The UK government plans to take a 20% stake in a the projected £20 bn Sizewell C nuclear power plant, according to a report broadcast by the BBC. EDF will also take a 20% stake in the Suffolk power station.
UK ministers anticipate that the confirmation of interest by two significant investors will encourage infrastructure investors and pension funds to take up the remaining 60%.
Sizewell C is a key part of the new UK energy strategy, expected to be published in the next few days. It is, as yet, unclear whether the strategy will include large-scale plants, smaller reactors perhaps based on nuclear submarine technology, or both. The government's strategy will also include plans for solar and wind power, as well as stimulating additional investment in oil and gas fields in UK waters.
Legislation allowing construction and financing costs to be added to customer bills, as Sizewell C is built over the next decade, is on the agenda. EDF has insisted the amount added will be relatively insignificant,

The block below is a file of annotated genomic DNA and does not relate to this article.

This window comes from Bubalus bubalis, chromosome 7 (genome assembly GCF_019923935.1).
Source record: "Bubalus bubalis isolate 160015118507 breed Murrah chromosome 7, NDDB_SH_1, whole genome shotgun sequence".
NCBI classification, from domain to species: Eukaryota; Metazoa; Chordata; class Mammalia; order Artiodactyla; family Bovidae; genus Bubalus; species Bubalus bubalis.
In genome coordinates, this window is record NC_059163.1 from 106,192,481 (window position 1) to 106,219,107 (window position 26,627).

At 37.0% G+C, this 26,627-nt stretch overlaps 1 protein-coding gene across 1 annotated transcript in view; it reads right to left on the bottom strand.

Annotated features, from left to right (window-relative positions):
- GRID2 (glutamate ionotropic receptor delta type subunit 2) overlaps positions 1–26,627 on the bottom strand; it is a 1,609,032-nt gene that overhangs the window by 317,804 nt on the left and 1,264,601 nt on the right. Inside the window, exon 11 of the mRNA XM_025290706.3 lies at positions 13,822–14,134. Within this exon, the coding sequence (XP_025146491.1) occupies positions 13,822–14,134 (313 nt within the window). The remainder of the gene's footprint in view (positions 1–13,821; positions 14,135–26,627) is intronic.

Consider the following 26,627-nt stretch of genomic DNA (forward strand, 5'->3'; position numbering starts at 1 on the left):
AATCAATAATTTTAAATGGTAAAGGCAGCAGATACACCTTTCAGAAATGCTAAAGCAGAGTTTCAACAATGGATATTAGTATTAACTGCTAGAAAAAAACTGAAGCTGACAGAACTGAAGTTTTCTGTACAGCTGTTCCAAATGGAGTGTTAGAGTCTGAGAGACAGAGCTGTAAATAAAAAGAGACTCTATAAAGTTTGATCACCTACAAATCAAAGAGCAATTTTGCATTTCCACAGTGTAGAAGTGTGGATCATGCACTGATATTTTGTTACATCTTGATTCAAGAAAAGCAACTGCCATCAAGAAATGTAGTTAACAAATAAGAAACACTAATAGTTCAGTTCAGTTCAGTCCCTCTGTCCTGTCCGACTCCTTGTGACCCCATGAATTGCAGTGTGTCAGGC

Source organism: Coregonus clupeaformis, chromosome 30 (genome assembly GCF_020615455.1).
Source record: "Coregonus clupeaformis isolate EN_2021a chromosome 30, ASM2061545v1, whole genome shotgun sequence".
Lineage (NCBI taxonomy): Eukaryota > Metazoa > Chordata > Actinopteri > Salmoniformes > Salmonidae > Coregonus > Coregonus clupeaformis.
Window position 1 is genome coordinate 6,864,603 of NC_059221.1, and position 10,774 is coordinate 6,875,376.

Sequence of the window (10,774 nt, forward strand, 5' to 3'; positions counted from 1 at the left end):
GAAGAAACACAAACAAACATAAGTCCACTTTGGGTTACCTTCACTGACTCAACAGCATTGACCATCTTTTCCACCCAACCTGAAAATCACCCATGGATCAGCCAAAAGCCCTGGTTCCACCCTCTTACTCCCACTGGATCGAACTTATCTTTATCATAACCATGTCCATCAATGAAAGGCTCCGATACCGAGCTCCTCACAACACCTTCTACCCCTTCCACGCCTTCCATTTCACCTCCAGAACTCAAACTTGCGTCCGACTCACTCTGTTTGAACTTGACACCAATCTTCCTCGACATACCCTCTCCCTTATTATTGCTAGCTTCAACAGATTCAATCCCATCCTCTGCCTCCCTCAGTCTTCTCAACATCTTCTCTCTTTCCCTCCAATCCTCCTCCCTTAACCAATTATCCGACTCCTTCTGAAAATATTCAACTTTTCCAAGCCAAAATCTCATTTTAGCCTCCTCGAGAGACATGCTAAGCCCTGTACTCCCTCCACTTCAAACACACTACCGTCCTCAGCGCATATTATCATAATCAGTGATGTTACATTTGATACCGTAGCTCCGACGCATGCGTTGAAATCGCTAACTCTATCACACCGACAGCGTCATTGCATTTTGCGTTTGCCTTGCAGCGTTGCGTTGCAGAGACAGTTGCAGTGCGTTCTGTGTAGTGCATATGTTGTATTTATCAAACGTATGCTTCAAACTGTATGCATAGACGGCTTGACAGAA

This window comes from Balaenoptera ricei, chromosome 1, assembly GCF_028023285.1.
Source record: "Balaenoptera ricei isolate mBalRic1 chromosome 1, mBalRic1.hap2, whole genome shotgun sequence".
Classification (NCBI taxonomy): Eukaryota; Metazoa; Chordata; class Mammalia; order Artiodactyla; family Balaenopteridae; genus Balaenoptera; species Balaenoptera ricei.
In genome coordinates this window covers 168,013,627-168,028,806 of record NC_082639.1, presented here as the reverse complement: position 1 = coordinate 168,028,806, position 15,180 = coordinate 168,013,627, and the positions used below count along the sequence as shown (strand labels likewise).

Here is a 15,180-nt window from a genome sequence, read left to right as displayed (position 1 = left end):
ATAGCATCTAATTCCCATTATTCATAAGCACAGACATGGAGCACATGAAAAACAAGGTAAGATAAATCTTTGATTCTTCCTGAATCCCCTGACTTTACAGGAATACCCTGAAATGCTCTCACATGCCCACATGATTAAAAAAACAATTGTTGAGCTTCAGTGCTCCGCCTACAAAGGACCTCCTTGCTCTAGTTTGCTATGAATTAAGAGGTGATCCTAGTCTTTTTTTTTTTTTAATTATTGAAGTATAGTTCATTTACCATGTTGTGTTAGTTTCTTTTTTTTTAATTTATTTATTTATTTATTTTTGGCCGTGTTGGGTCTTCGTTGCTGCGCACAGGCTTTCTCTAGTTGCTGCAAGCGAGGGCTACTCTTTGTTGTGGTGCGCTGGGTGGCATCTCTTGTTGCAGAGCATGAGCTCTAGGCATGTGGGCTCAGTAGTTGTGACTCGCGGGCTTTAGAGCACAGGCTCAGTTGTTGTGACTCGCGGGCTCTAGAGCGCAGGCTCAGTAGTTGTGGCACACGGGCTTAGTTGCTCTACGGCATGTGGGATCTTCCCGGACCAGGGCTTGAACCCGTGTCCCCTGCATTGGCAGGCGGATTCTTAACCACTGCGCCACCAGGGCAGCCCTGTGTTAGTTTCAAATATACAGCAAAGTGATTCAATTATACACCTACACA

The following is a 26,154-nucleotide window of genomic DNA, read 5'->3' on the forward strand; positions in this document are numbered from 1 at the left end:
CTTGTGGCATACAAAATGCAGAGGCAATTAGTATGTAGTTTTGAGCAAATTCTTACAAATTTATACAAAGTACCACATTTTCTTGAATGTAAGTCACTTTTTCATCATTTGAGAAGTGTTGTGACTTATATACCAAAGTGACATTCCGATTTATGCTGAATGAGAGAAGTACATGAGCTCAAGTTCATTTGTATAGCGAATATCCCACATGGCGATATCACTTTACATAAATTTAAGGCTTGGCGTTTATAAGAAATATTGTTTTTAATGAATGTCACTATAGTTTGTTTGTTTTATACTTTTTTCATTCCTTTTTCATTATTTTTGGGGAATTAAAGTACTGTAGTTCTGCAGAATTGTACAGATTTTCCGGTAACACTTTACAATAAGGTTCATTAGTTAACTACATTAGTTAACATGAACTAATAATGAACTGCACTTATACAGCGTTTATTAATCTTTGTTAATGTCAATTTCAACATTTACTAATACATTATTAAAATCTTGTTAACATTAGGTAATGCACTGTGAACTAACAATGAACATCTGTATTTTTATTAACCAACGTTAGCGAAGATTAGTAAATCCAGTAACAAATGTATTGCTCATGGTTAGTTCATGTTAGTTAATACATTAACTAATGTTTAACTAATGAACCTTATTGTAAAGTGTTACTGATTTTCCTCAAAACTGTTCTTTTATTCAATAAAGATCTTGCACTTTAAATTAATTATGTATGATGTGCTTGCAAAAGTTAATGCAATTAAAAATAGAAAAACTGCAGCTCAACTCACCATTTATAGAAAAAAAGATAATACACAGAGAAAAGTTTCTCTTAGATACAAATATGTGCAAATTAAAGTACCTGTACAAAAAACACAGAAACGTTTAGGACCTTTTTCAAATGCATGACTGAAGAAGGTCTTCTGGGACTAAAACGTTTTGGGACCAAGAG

The total cost of Sizewell C is expected to be about £20 bn. That is slightly less than the plant currently under construction at Hinkley Point, in Somerset, as Sizewell C will be a near-identical replica, creating cost savings.
The £20bn in capital (at current prices) is expected to be financed with about one-third in equity and the remainder in debt borrowed from financial markets.
The government has already committed £100m to the project's development but taking a 20% stake in the equity would see that figure rise to around £1.5bn.
There is significant opposition to building Sizewell C, both at a local level and more widely from those who argue ‘big nuclear’ is slow, expensive, old fashioned, risky and threatens local wildlife. Anti-Sizewell groups have mounted planning challenges and are expected to demand a judicial review of any approval.